(Editor’s Notes:  5/23/2018:  Over the last 7 years, this program has morphed annually, although this post remains relevant.  The Meaningful Use program is now called “Promoting Interoperability”.  10/1/2016:  The scope of the Security Risk Analysis for Meaningful Use Stages 2 and 3 has changed.  As a companion to this post, readers seeking guidance regarding Stage 2 or Stage 3 should also consult Meaningful Use and the Evolution of the Privacy and Security Objective.)

Meaningful Use season is in full swing and hospitals and physician practices are applying for the HITECH Act-authorized Medicare EHR incentive payments.  The measure for the Privacy and Security objective, for both hospitals and physicians, states “conduct or review a security risk analysis per 45 CFR 164.308 (a)(1) and implement security updates as necessary and correct identified security deficiencies as part of its risk management process.” But what does this mean? What must a hospital or medical practice do before attesting to compliance with this objective? Will your understanding be the same as the expectation of the OIG inspector during an audit of your meaningful use payment?  Will you be audited?

Gary Pritts

Gary Pritts, Eagle Consulting Partners, Inc.

The attached graphic, “The Stage 1 Meaningful Use Requirement for Privacy and Security References HIPAA Security“, is the starting point to understand this 27 word objective. This graphic includes the exact language of the meaningful use objective with cross-references to the HIPAA Security rule language.

  1. First, a security risk analysis must be performed. In the event that the hospital or practice has conducted a risk assessment in the last year or so, it may simply “review” the risk analysis to confirm that issues raised have been addressed. Otherwise, the risk analysis must be performed:
    1. There are multiple methodologies for performing a security risk analysis. These include NIST 800-30, the Carnegie Mellon OCTAVE Method, the Jack Jones FAIR Method and others. The regulation does not require a specific methodology. However, guidance published by HHS indicates that NIST 800-30 is an acceptable method.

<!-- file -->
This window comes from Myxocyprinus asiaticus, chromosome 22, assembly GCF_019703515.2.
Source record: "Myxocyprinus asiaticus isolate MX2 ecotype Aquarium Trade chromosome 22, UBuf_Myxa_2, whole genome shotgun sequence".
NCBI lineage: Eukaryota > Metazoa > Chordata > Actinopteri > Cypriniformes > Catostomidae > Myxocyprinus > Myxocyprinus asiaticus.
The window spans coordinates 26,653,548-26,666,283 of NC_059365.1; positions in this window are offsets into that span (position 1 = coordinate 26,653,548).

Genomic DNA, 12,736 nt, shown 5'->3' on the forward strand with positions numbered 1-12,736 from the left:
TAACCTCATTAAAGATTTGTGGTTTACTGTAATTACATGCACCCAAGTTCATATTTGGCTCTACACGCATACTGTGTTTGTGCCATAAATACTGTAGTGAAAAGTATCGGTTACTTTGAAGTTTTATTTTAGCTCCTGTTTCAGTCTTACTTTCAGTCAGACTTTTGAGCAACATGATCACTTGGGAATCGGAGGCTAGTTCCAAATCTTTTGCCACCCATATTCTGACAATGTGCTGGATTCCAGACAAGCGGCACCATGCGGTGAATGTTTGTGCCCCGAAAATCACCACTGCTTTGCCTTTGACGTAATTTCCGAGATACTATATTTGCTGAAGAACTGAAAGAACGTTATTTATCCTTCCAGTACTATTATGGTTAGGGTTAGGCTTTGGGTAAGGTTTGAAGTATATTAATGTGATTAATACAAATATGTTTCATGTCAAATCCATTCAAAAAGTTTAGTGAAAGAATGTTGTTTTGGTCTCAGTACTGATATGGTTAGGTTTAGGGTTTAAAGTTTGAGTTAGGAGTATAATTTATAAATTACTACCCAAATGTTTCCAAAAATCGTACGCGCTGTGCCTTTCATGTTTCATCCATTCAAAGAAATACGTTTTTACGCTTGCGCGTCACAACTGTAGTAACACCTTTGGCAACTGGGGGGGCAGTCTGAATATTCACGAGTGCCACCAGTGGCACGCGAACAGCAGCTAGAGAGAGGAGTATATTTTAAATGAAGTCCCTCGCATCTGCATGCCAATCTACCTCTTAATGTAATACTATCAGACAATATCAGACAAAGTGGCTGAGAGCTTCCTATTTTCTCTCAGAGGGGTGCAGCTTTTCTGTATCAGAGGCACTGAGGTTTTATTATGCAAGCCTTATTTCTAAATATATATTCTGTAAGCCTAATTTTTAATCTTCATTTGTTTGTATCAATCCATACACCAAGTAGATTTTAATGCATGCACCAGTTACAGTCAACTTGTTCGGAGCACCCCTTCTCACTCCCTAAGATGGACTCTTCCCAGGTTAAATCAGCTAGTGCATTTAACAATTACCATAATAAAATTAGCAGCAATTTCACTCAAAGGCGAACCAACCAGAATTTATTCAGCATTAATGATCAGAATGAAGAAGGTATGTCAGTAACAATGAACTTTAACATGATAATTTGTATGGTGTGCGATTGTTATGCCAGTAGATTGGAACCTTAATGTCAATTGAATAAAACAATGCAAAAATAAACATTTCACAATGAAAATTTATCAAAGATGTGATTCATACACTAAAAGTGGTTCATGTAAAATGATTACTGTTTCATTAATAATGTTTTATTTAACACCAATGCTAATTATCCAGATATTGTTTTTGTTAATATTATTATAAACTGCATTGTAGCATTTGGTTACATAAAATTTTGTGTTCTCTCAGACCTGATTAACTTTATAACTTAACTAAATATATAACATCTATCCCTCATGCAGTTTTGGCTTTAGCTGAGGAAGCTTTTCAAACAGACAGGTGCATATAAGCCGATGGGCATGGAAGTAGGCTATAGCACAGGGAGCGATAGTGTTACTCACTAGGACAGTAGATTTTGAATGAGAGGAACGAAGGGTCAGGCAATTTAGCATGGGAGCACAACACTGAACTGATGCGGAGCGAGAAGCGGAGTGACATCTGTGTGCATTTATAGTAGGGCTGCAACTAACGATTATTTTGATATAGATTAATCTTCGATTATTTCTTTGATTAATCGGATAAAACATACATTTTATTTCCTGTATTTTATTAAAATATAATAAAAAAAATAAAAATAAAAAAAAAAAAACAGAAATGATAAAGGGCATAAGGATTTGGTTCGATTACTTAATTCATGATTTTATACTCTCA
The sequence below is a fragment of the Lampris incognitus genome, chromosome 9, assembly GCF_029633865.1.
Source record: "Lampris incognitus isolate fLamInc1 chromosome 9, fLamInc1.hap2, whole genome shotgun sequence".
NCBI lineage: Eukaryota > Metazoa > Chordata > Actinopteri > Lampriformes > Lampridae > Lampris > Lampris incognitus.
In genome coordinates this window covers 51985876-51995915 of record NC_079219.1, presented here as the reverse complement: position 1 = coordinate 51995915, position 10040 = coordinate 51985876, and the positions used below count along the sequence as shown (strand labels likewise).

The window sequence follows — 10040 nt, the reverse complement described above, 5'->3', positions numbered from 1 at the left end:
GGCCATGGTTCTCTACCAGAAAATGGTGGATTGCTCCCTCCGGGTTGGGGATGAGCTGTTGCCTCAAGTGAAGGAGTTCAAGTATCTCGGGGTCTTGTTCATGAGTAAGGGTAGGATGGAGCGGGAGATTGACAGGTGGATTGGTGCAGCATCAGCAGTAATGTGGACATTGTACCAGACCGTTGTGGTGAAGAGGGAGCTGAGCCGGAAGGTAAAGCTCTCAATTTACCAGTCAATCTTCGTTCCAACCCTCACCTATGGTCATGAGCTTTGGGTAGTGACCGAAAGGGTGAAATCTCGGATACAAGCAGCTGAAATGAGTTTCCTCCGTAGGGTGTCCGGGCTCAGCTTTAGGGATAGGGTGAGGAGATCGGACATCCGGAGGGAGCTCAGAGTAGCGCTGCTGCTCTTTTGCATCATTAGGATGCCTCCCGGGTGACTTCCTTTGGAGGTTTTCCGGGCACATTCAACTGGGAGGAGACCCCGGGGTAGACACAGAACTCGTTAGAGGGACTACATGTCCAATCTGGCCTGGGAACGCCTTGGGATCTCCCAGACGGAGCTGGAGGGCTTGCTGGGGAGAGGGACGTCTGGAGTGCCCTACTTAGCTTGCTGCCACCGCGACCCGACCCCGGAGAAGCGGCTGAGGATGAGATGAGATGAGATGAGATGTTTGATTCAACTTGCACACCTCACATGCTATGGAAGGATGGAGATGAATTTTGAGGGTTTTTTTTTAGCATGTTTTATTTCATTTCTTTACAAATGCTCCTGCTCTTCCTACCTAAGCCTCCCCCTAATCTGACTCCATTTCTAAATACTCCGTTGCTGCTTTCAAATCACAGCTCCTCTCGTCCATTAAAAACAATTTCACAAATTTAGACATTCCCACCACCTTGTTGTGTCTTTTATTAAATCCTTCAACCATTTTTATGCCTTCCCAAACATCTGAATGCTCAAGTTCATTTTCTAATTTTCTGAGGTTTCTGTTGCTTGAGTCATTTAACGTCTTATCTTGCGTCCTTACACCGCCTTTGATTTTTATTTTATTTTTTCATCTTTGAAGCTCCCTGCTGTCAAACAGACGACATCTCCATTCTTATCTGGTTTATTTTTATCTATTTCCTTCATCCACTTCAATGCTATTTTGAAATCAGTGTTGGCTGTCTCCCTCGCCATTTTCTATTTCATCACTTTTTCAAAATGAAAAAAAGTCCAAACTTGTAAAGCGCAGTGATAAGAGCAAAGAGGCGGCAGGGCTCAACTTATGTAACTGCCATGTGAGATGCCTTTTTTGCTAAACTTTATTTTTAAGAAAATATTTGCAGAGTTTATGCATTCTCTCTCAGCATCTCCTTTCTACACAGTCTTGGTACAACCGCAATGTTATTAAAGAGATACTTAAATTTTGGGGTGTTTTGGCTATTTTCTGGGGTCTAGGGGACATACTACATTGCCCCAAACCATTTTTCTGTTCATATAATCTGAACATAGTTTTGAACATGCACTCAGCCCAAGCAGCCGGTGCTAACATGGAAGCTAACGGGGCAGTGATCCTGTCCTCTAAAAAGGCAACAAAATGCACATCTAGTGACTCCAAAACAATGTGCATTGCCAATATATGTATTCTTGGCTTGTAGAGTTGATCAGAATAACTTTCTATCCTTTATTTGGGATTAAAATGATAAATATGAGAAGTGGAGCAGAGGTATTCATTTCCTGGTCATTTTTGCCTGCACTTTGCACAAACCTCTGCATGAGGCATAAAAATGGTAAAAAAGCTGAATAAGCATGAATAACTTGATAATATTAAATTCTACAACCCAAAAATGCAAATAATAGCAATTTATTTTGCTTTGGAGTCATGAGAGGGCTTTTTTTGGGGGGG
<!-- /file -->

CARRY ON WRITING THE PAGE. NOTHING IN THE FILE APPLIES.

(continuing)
2. Even an experienced computer person without an information security background will be overwhelmed by any of these methodologies which in general are geared for large organizations. The analysis must be “accurate and thorough”. Unfortunately, there is no readily available statistical data, so the quantification of risk is subjective. These subjective estimates improve when the analysis is performed by an individual with real-world knowledge of the extent of security breaches, current knowledge of outsider threats, an understanding of actors in cybercrime, and awareness of their attack methods and common vulnerabilities. Understanding of other threats, including insiders, Acts of God, and hardware failure are also essential. Contracting with an appropriately qualified computer security professional will provide the best results.
  2. The results should be documented.
    1. In general, for compliance with HIPAA regulations any assessment or report should be documented in writing (see 164.316 for the documentation requirements).
    2. Therefore, the hospital or practice should receive a written copy of its risk assessment. In general, HIPAA documentation should be retained for 6 years.